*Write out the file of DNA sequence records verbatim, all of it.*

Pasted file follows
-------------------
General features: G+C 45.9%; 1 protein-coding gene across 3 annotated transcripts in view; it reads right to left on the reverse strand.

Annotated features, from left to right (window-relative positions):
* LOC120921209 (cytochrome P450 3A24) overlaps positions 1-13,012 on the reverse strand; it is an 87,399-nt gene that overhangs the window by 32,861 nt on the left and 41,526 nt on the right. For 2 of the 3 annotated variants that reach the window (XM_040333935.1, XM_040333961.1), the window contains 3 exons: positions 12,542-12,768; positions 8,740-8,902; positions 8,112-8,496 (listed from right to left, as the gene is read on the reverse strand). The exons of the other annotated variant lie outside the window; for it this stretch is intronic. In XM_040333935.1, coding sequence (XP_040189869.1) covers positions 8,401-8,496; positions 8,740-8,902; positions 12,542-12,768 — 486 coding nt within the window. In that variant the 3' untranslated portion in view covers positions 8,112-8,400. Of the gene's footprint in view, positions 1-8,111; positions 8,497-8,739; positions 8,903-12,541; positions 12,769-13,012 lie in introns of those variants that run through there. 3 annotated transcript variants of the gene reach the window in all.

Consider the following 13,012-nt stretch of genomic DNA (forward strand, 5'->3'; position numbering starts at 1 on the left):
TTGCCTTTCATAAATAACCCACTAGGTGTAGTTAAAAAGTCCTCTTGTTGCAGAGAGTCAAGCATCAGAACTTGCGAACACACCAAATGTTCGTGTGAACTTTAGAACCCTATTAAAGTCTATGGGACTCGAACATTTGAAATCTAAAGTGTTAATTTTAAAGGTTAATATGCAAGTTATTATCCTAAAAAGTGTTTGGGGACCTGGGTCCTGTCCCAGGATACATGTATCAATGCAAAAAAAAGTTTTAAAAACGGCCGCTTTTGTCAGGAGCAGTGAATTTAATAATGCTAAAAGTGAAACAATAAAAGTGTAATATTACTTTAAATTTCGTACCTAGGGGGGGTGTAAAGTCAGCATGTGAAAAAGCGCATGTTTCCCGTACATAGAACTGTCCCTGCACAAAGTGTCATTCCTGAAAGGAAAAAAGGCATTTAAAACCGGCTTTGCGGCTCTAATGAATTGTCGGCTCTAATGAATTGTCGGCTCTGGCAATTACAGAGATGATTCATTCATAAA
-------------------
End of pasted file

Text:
General features: G+C 45.9%; 1 protein-coding gene across 3 annotated transcripts in view; it reads right to left on the reverse strand.

Annotated features, from left to right (window-relative positions):
* LOC120921209 (cytochrome P450 3A24) overlaps positions 1-13,012 on the reverse strand; it is an 87,399-nt gene that overhangs the window by 32,861 nt on the left and 41,526 nt on the right. For 2 of the 3 annotated variants that reach the window (XM_040333935.1, XM_040333961.1), the window contains 3 exons: positions 12,542-12,768; positions 8,740-8,902; positions 8,112-8,496 (listed from right to left, as the gene is read on the reverse strand). The exons of the other annotated variant lie outside the window; for it this stretch is intronic. In XM_040333935.1, coding sequence (XP_040189869.1) covers positions 8,401-8,496; positions 8,740-8,902; positions 12,542-12,768 — 486 coding nt within the window. In that variant the 3' untranslated portion in view covers positions 8,112-8,400. Of the gene's footprint in view, positions 1-8,111; positions 8,497-8,739; positions 8,903-12,541; positions 12,769-13,012 lie in introns of those variants that run through there. 3 annotated transcript variants of the gene reach the window in all.

Consider the following 13,012-nt stretch of genomic DNA (forward strand, 5'->3'; position numbering starts at 1 on the left):
TTGCCTTTCATAAATAACCCACTAGGTGTAGTTAAAAAGTCCTCTTGTTGCAGAGAGTCAAGCATCAGAACTTGCGAACACACCAAATGTTCGTGTGAACTTTAGAACCCTATTAAAGTCTATGGGACTCGAACATTTGAAATCTAAAGTGTTAATTTTAAAGGTTAATATGCAAGTTATTATCCTAAAAAGTGTTTGGGGACCTGGGTCCTGTCCCAGGATACATGTATCAATGCAAAAAAAAGTTTTAAAAACGGCCGCTTTTGTCAGGAGCAGTGAATTTAATAATGCTAAAAGTGAAACAATAAAAGTGTAATATTACTTTAAATTTCGTACCTAGGGGGGGTGTAAAGTCAGCATGTGAAAAAGCGCATGTTTCCCGTACATAGAACTGTCCCTGCACAAAGTGTCATTCCTGAAAGGAAAAAAGGCATTTAAAACCGGCTTTGCGGCTCTAATGAATTGTCGGCTCTAATGAATTGTCGGCTCTGGCAATTACAGAGATGATTCATTCATAAA